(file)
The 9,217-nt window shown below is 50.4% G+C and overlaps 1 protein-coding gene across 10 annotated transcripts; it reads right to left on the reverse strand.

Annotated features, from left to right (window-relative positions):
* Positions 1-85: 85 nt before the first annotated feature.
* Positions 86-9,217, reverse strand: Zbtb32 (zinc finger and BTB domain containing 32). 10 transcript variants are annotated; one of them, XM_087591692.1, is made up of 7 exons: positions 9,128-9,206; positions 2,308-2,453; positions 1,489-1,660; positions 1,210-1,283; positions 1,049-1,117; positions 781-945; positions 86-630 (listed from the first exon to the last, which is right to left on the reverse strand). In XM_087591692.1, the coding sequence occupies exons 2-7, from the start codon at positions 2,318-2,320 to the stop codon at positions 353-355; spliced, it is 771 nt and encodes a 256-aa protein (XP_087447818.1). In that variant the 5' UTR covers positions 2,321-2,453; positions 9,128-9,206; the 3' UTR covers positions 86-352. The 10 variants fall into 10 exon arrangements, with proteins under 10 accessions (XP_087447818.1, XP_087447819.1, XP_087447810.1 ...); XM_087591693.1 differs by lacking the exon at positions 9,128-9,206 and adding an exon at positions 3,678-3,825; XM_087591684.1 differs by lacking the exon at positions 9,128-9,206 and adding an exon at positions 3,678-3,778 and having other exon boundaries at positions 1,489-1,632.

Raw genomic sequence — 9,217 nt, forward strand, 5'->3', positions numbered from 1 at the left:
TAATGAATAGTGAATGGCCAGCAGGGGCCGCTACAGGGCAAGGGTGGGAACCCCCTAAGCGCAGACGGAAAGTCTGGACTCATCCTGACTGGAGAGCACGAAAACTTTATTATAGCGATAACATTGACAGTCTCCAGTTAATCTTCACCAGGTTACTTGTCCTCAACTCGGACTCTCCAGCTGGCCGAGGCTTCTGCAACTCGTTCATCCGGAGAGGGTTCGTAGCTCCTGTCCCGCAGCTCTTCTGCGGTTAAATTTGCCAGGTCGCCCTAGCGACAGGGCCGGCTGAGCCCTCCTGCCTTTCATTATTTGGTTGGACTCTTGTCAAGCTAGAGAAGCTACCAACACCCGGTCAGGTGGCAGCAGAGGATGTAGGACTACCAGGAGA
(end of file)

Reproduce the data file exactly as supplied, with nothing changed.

The 9,217-nt window shown below is 50.4% G+C and overlaps 1 protein-coding gene across 10 annotated transcripts; it reads right to left on the reverse strand.

Annotated features, from left to right (window-relative positions):
* Positions 1-85: 85 nt before the first annotated feature.
* Positions 86-9,217, reverse strand: Zbtb32 (zinc finger and BTB domain containing 32). 10 transcript variants are annotated; one of them, XM_087591692.1, is made up of 7 exons: positions 9,128-9,206; positions 2,308-2,453; positions 1,489-1,660; positions 1,210-1,283; positions 1,049-1,117; positions 781-945; positions 86-630 (listed from the first exon to the last, which is right to left on the reverse strand). In XM_087591692.1, the coding sequence occupies exons 2-7, from the start codon at positions 2,318-2,320 to the stop codon at positions 353-355; spliced, it is 771 nt and encodes a 256-aa protein (XP_087447818.1). In that variant the 5' UTR covers positions 2,321-2,453; positions 9,128-9,206; the 3' UTR covers positions 86-352. The 10 variants fall into 10 exon arrangements, with proteins under 10 accessions (XP_087447818.1, XP_087447819.1, XP_087447810.1 ...); XM_087591693.1 differs by lacking the exon at positions 9,128-9,206 and adding an exon at positions 3,678-3,825; XM_087591684.1 differs by lacking the exon at positions 9,128-9,206 and adding an exon at positions 3,678-3,778 and having other exon boundaries at positions 1,489-1,632.

Raw genomic sequence — 9,217 nt, forward strand, 5'->3', positions numbered from 1 at the left:
TAATGAATAGTGAATGGCCAGCAGGGGCCGCTACAGGGCAAGGGTGGGAACCCCCTAAGCGCAGACGGAAAGTCTGGACTCATCCTGACTGGAGAGCACGAAAACTTTATTATAGCGATAACATTGACAGTCTCCAGTTAATCTTCACCAGGTTACTTGTCCTCAACTCGGACTCTCCAGCTGGCCGAGGCTTCTGCAACTCGTTCATCCGGAGAGGGTTCGTAGCTCCTGTCCCGCAGCTCTTCTGCGGTTAAATTTGCCAGGTCGCCCTAGCGACAGGGCCGGCTGAGCCCTCCTGCCTTTCATTATTTGGTTGGACTCTTGTCAAGCTAGAGAAGCTACCAACACCCGGTCAGGTGGCAGCAGAGGATGTAGGACTACCAGGAGA